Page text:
A woman’s relationship with her sexuality is a double-edged sword, as she can be either ‘too sexy’ or ‘too prudish’, and, in both cases, she is unlikely to be taken seriously. Female villains in particular will use their excessive sexuality as a weapon against hapless men, from the fembots in Austin Powers whose breasts literally become laser guns to Xenia Onatopp, the absurdly named villain in Goldeneye who gains apparent sexual pleasure while firing a machine gun and who kills men by crushing them with her thighs. The James Bond film franchise is notorious for its one-dimensionally excessive women; Casino Royale is a grittier and more realistic film than Goldeneye, but once again, Vesper Lynd uses her sex and affection to deceive Bond. And Irene Adler, in BBC’s Sherlock, manages the same feat against the otherwise pathologically sexless Sherlock Holmes.
Physical excess is a very literal interpretation of this tendency, but too sexy regularly intersects with the more abstract category of too crazy, in a perpetuation of the Victorian notion that sexual contact and desire have a negative effect on women’s mental health. The oversexed woman and the crazy woman are often so close as to be indistinguishable, particularly through the obsessive pursuit of sexual pleasure or the trope of the sex worker who is only pursuing sex work due to a history of unresolved trauma. Female sexual prowess is posed as a threat to masculinity, as a phase, or as something borderline pathological: Kathryn Merteuil in Cruel Intentions is unconcerned by the consequences of her actions and is indirectly responsible for the death of her brother; Lee Holloway in Secretary has a history of self-harm prior to her submission to E. Edward Grey.
Mostly, though, too crazy is a stand-in for too emotional. Crazy = emotional explains why Taylor Swift’s long list of ex-lovers would tell us that she’s insane: the Crazy Ex-Girlfriend is too emotionally invested in a relationship that has run its course. (The Crazy Girlfriend is a slightly different trope but can manifest in the same way: she’s taking it too fast, she’s too obsessed, or else she is obsessive about something else, like porcelain dolls or stuffed toys ringed around the conjugal bed.) But, while physical excess tends to be reserved for comedic characters and sidekicks, emotional excess is a way of disempowering strong, nuanced female characters  across the board.
It seems as though every female character in a professional position has been accused of being ‘too emotional’ by a concerned male authority figure. Detective Kate Beckett, Agent Olivia Dunham, Agent Carrie Mathison: strong women in positions of power, whose ability to do their jobs whilst under the influence of human feelings is called into question. I haven’t watched The X Files since the 1990s, but I’d be willing to bet that even Dana Scully, usually positioned as the sceptic and the rationalist, would have been on the receiving end of the ‘your emotions have no place in this job’ speech at some point in her eight seasons. In pop culture terms, a woman can also be too intellectual, too smart or too rational, usually in order to turn her into a comedic figure; Community’s Annie Edison gets the worst of both worlds, being too smart and too emotional (as well as too crazy and too sexy). Importantly, though, women who possess rational masculine qualities are able to access masculine power in a way that women who use their emotions during their working lives are not. Scully, Beckett, and Dunham all fall into this category at different times, and even Homeland’s Carrie Mathison, struggling with a diagnosed mental illness, suffers both as a result of her own psychology and of a workplace culture that actively discourages emotional engagement. Dunham’s response  to her own ‘too emotional’ moment highlights the way in which it is not her emotions that are problematic, but rather the response of a masculine military culture to her approach to cases:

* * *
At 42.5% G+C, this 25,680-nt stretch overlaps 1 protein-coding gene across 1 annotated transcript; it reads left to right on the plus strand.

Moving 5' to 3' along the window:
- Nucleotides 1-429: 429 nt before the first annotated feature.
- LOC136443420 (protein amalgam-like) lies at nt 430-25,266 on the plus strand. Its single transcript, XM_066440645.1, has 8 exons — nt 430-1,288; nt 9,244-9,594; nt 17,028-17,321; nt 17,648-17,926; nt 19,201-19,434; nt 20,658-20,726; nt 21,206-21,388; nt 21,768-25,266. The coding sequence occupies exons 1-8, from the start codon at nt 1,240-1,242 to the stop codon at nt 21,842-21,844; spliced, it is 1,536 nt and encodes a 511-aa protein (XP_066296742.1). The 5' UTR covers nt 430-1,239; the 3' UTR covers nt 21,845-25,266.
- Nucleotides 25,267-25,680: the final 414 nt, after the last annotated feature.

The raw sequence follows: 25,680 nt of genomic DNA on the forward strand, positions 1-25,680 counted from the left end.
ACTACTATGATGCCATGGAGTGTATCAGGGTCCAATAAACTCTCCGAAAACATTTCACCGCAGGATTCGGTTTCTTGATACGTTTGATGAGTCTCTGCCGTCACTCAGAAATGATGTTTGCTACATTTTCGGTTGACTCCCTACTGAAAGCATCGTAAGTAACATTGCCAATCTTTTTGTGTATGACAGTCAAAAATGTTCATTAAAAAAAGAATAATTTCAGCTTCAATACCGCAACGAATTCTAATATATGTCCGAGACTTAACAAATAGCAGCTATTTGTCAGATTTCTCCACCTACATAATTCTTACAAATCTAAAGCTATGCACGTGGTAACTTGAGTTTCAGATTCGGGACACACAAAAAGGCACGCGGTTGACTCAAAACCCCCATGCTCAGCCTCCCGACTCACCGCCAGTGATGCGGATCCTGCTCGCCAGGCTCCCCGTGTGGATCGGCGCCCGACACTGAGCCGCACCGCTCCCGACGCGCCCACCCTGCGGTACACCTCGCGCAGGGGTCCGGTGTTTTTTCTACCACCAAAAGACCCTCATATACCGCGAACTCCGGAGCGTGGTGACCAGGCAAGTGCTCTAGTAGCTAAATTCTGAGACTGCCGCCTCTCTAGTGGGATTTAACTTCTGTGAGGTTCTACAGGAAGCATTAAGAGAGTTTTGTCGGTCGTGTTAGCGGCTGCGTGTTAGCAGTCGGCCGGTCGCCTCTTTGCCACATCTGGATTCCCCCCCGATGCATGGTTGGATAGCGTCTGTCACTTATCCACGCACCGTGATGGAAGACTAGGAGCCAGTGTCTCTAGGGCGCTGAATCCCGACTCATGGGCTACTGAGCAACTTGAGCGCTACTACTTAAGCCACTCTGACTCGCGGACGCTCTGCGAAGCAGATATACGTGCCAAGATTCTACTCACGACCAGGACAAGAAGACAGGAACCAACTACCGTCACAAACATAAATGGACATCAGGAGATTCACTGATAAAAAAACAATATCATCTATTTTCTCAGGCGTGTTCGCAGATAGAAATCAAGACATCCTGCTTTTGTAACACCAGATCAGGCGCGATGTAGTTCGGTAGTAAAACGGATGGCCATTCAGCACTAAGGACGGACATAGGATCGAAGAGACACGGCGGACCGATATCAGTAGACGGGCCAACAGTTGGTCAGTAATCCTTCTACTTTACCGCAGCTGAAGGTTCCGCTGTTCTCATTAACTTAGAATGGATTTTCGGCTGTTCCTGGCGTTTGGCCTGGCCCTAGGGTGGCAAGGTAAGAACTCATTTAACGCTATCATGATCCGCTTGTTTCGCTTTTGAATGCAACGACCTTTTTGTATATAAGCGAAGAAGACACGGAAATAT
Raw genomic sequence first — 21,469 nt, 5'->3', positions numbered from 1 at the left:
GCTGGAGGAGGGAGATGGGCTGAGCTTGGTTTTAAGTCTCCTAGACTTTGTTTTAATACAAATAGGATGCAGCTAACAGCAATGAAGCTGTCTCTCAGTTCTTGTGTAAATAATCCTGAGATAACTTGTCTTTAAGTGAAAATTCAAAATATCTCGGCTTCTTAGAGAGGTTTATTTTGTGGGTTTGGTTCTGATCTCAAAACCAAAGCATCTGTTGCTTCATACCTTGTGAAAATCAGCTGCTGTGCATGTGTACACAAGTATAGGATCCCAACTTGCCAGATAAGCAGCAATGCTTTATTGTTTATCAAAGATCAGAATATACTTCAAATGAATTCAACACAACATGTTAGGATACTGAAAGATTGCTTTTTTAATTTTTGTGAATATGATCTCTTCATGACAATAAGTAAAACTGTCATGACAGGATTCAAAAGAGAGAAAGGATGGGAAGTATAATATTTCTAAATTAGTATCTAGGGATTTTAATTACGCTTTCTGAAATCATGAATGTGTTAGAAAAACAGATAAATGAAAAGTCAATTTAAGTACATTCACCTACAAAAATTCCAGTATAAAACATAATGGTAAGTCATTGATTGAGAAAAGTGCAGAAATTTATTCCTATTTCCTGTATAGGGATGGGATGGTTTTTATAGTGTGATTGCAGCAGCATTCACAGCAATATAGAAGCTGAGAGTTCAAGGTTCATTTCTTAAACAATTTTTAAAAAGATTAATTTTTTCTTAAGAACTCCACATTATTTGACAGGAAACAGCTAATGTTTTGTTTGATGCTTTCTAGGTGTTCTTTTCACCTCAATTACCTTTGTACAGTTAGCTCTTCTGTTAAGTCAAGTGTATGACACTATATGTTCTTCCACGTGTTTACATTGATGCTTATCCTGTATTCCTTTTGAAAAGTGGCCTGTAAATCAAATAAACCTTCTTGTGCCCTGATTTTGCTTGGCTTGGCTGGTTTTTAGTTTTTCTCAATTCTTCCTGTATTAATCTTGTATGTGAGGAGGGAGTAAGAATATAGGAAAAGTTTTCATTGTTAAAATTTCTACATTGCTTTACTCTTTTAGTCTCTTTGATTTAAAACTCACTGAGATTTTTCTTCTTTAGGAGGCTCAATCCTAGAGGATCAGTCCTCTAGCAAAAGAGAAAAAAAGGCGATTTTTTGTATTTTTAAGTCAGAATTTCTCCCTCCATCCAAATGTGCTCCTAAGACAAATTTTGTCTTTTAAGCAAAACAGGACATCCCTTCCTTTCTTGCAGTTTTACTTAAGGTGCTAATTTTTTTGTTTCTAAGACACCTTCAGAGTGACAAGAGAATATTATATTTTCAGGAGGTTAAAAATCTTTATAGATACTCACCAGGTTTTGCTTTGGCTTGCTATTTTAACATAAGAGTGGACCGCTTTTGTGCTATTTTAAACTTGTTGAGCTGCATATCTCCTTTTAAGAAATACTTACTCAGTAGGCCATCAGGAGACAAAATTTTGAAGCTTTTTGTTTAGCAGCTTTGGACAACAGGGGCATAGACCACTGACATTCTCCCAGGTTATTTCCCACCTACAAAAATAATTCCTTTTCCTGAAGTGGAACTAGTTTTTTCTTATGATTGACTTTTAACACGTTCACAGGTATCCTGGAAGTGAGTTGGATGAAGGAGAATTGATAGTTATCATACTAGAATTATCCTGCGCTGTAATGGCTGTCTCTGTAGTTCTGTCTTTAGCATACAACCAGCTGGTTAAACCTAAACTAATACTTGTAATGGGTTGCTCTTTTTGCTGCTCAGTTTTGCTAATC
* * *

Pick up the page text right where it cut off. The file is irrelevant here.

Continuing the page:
“I understand that you think I acted too emotionally. And putting aside the fact that men always say that about women they work with, I’ll get straight to the point. I am emotional. I do bring it into my work. It’s what motivates me. It helps me to get into the headspace of our victims. See what they’ve seen. Even if I don’t want to, even if it horrifies me. I think it makes me a better agent. If you have a problem with that, sorry. You can fire me. But I hope you don’t.”
Conversely, success, especially in the corporate world, is coded as the result of masculine behaviour and traits. Portia de Rossi’s character in the short lived and underrated corporate sitcom Better Off Ted is a source of comedic material because she is too masculine, too driven, too emotionless and robotic, and, notably, without a natural affinity for children.
Too much, too much, aren’t you being a bit much, aren’t you being too vocal, aren’t you thinking too much, feeling too much, doing too much, saying too much?
In art as in life, being too feminine means you can’t be taken seriously, being too masculine means you can’t be taken seriously, and the middle ground leaves little room for a real, well-developed, healthy, and nuanced personality. Balance is virtually impossible, and excess, we are told time and again, is not just undesirable but often fatal.
Emma Bovary read too much and killed herself. Anna Karenina loved too much and killed herself.
In the film adaptation of Patrick Suskind’s novel Perfume, the murderer Grenouille kills his final and most ‘important’ victim because she is too beautiful, too perfect. Her scent is so excessive that Grenouille can sense it from miles away. The book, thankfully, depicts this murder as grotesque and pathological rather than reasonable, but nonetheless, the message is the same: ladies, if you want to be safe, you need to shrink yourself, to make sure you are beneath the notice of those who want to harm you. (And, as plenty of feminists have pointed out, this is also tantamount to saying ‘they will rape and murder someone else first’ rather than making any attempt to stop rapes and murders from occurring at all.)
This ‘shrinking’ is what our culture expects of women, and is, perhaps, related to our cultural tendency to treat women as objects and as instruments towards other people’s satisfaction. Excess becomes linked to selfishness, another key feminine ‘vice’. Women’s selfhood becomes less important than what they can provide for other people.
The message in all of this is the same: be less than you are. Be less than you can be.
1. Julianne Ross, ‘Why Sansa Stark Is The Strongest Character On Game Of Thrones‘
2. Tasha Robinson, ‘We’re Losing All Our Strong Female Characters To Trinity Syndrome‘
3. Jen Girdish, The Pit Of Olivia Dunham‘